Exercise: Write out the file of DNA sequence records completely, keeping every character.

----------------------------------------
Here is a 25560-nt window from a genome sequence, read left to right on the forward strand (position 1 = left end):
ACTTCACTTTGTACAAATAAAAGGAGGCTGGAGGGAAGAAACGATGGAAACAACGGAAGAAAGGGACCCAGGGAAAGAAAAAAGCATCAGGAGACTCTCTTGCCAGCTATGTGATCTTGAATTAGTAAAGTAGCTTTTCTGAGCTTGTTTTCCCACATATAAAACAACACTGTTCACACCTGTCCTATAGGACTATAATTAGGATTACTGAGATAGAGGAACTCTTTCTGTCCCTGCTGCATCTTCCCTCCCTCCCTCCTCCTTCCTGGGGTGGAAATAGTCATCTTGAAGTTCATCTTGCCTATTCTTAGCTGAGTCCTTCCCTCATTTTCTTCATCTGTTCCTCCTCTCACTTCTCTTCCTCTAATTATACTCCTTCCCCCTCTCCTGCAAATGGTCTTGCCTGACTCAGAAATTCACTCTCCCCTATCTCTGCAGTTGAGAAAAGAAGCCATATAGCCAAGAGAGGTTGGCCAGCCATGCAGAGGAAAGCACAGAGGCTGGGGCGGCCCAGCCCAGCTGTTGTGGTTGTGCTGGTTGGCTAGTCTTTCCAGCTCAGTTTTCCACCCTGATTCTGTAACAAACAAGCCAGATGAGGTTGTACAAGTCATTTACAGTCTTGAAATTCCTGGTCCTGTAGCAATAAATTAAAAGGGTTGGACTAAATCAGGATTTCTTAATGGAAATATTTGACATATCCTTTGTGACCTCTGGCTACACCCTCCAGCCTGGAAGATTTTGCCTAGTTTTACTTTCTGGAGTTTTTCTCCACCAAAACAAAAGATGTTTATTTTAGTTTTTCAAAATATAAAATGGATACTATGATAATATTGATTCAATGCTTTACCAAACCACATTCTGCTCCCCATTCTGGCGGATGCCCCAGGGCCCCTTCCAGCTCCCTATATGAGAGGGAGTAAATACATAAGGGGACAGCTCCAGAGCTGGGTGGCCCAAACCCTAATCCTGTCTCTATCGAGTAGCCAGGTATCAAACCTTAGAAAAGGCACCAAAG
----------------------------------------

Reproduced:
Here is a 25560-nt window from a genome sequence, read left to right on the forward strand (position 1 = left end):
ACTTCACTTTGTACAAATAAAAGGAGGCTGGAGGGAAGAAACGATGGAAACAACGGAAGAAAGGGACCCAGGGAAAGAAAAAAGCATCAGGAGACTCTCTTGCCAGCTATGTGATCTTGAATTAGTAAAGTAGCTTTTCTGAGCTTGTTTTCCCACATATAAAACAACACTGTTCACACCTGTCCTATAGGACTATAATTAGGATTACTGAGATAGAGGAACTCTTTCTGTCCCTGCTGCATCTTCCCTCCCTCCCTCCTCCTTCCTGGGGTGGAAATAGTCATCTTGAAGTTCATCTTGCCTATTCTTAGCTGAGTCCTTCCCTCATTTTCTTCATCTGTTCCTCCTCTCACTTCTCTTCCTCTAATTATACTCCTTCCCCCTCTCCTGCAAATGGTCTTGCCTGACTCAGAAATTCACTCTCCCCTATCTCTGCAGTTGAGAAAAGAAGCCATATAGCCAAGAGAGGTTGGCCAGCCATGCAGAGGAAAGCACAGAGGCTGGGGCGGCCCAGCCCAGCTGTTGTGGTTGTGCTGGTTGGCTAGTCTTTCCAGCTCAGTTTTCCACCCTGATTCTGTAACAAACAAGCCAGATGAGGTTGTACAAGTCATTTACAGTCTTGAAATTCCTGGTCCTGTAGCAATAAATTAAAAGGGTTGGACTAAATCAGGATTTCTTAATGGAAATATTTGACATATCCTTTGTGACCTCTGGCTACACCCTCCAGCCTGGAAGATTTTGCCTAGTTTTACTTTCTGGAGTTTTTCTCCACCAAAACAAAAGATGTTTATTTTAGTTTTTCAAAATATAAAATGGATACTATGATAATATTGATTCAATGCTTTACCAAACCACATTCTGCTCCCCATTCTGGCGGATGCCCCAGGGCCCCTTCCAGCTCCCTATATGAGAGGGAGTAAATACATAAGGGGACAGCTCCAGAGCTGGGTGGCCCAAACCCTAATCCTGTCTCTATCGAGTAGCCAGGTATCAAACCTTAGAAAAGGCACCAAAG